Eight straightforward rules define smart dividend investing

The potential of a reduction in quantitative easing by the Federal Reserve has lead value and income investors to be wary of future bond yields. Likewise, the extremely low CD rates have caused investors to begin exploring other avenues of attaining consistent interest rates while mitigating risk.

I have found that value based dividend investing can be a good strategy to cushion your portfolio while allowing you to balance risk while outperforming other more secure options. There are eight straightforward rules to dividend investing to meet these objectives:

What to buy

  1. Quality

Common Sense Idea: Invest in great businesses that have a proven long-term record of stability, growth and profitability. There is no reason to own a so-so business when you can own a great business for a very long time.

Financial Rule: Invest only in stocks with 25 or more years of payments without a reduction.

Evidence: The Dividend Aristocrats (stocks with 25-plus years of rising dividends) have outperformed the Standard & Poor’s 500 index over the last 10 years by 2.88 percent per year.

  1. Bargain

Common Sense Idea: Invest in businesses that pay you the most dividends so you can increase your cash flow from your investments.

Financial Rule: Rank stocks by their dividend yield.

Evidence: The highest yielding quintile of stocks outperformed the lowest yielding quintile of stocks by 1.76 percent per year from 1928 through 2013.

  1. Safety

Common Sense Idea: If a business is paying out all their profits as dividends, they will have nothing left to grow the business. When a downturn in the business occurs, they will have to cut the dividend. Invest in businesses that have much higher profits than they do dividend payments so your dividend payments are secure.

Financial Rule: Rank stocks by their payout ratios.

Evidence: High yield low payout ratio stocks outperformed high yield high payout ratio stocks by 8.2 percent per year from 1990 to 2006.

  1. Growth

Common Sense Idea: Invest in businesses that have a history of solid growth. If a business has maintained a high growth rate for several years, they are likely to continue to do so. The more a business grows, the more profitable your investment will become.

Financial Rule: Rank stocks by long-term revenue growth.

Evidence: Growing dividend stocks have outperformed stocks with unchanging dividends by 2.4 percent per year from 1972 to 2013.

  1. Peace of Mind

Common Sense Idea: Look for businesses that people invest in during recessions and times of panic. These businesses will have a relatively stable stock price that will make them easier to hold for the long run.

Financial Rule: Rank stocks by their long-term volatility.

Evidence: The Standard & Poor’s Low Volatility index outperformed the Standard & Poor’s 500 index by 2 percent per year for the 20 year period ending Sept. 30, 2011.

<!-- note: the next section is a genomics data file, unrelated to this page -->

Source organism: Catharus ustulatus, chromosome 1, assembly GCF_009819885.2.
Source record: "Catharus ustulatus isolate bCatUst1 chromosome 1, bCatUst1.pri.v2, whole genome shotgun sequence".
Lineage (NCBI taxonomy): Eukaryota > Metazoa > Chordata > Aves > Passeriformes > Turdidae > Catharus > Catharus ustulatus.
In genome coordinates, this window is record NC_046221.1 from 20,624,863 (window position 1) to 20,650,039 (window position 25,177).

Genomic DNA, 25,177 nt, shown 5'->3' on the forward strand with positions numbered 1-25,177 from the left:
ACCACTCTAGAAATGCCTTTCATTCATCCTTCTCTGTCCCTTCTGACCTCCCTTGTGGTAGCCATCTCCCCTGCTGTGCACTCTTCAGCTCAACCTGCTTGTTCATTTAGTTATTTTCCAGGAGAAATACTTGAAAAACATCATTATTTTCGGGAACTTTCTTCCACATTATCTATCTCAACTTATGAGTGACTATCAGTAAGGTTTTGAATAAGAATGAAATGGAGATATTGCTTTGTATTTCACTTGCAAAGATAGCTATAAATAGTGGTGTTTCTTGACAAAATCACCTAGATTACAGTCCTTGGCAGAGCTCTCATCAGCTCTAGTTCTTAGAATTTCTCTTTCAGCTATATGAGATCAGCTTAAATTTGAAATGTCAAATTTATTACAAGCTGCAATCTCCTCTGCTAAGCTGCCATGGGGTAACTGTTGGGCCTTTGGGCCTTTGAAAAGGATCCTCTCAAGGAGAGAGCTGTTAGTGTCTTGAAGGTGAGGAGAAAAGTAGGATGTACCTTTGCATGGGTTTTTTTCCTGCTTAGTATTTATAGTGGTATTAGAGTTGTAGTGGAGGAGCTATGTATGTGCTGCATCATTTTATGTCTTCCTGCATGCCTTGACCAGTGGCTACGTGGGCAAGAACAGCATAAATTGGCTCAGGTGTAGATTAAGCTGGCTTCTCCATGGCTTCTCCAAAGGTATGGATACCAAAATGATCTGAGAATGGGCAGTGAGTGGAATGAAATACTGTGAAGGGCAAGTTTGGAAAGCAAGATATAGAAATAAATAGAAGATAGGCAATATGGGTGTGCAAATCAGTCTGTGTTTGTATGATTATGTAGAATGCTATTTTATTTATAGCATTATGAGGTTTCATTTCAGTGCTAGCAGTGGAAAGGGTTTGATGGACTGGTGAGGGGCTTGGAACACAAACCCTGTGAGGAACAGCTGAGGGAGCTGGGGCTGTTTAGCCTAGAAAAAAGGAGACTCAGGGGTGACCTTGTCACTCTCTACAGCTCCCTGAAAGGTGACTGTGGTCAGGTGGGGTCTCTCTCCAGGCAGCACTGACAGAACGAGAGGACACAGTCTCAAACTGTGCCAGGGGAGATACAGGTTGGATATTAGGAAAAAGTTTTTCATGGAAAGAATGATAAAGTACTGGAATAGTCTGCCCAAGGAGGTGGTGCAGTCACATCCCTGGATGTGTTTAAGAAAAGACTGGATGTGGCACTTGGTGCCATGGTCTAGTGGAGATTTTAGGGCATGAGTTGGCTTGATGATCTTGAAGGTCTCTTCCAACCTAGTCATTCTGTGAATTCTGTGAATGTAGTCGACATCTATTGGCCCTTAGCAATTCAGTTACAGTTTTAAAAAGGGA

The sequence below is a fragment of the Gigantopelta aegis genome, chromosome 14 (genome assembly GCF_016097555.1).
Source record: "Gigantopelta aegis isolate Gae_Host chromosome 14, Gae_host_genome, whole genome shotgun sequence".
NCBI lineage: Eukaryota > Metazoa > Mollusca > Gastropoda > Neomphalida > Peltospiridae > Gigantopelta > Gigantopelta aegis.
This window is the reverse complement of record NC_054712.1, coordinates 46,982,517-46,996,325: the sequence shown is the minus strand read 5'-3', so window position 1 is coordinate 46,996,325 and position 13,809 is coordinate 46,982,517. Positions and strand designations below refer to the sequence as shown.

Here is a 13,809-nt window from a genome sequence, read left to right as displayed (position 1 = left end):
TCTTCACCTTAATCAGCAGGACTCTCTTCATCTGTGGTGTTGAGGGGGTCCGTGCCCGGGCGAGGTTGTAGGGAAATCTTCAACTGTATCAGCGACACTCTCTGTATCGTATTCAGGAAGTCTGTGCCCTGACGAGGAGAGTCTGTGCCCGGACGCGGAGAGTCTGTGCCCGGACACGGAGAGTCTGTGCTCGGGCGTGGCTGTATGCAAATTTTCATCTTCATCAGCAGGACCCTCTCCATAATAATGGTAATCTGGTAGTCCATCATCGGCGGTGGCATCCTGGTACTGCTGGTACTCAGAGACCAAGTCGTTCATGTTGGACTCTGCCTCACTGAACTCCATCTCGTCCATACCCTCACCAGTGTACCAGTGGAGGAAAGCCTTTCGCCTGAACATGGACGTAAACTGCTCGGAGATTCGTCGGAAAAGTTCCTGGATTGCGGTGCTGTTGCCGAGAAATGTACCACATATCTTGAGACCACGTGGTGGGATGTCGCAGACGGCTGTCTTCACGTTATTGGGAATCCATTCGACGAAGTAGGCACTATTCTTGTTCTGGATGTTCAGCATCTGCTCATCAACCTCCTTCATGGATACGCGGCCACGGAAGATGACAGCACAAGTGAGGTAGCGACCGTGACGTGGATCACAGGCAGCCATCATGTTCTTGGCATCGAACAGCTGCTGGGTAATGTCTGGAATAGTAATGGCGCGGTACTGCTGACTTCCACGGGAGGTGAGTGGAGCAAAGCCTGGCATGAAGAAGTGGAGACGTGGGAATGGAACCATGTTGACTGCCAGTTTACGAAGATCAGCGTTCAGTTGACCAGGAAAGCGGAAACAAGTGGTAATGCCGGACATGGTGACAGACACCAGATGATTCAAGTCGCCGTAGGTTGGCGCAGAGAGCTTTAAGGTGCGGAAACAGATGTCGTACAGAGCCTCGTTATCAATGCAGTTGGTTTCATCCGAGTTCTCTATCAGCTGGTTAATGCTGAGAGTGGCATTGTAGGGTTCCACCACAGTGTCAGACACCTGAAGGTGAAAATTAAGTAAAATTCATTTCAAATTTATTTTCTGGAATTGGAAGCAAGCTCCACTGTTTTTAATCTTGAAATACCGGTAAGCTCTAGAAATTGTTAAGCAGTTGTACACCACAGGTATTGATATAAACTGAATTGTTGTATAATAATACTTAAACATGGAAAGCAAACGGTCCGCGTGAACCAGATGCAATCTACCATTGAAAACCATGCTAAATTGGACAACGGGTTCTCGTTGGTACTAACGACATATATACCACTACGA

When to sell

  1. Overpriced

Common Sense Idea: If you are offered $500,000 for a $250,000 house, you take the money. It is the same with a stock. If you can sell a stock for much more than it is worth, you should. Take the money and reinvest it into businesses that pay higher dividends.

Financial Rule: Sell when the normalized P/E ratio is more than 40.

Evidence: The lowest decile of P/E stocks outperformed the highest decile by 9.02 percent per year from 1975 to 2010.

  1. Survival of the Fittest

Common Sense Idea: If a stock you own reduces its dividend, it is paying you less over time instead of more. This is the opposite of what should happen. You must admit the business has lost its safety and reinvest the proceeds of the sale into a more stable business.

Financial Rule: Sell when the dividend payment is reduced or eliminated.

Evidence: Stocks that reduced or eliminated their dividends had a zero percent return from 1972 through 2013.

Portfolio management

  1. Hedge Your Bets

Common Sense Idea: There are 10 stocks on your list each month. They are ranked in order. When you go to invest, buy the highest ranked stock of which you own the least of on the list. You will be spreading your bets over different businesses as time goes by. Better yet, you will still be investing in great businesses at fair or better prices.

Financial Rule: Buy the highest ranked stock of which you own the least.

Evidence: Ninety percent of the benefits of diversification come from owning just 12 to 18 stocks.

Umberto Fedeli is president and CEO of The Fedeli Group. He is an investor in numerous ventures and is on the boards of directors of the Cleveland Clinic Foundation, John Carroll University, the Cleveland Chapter of the Young Presidents’ Organization and The 50 Club.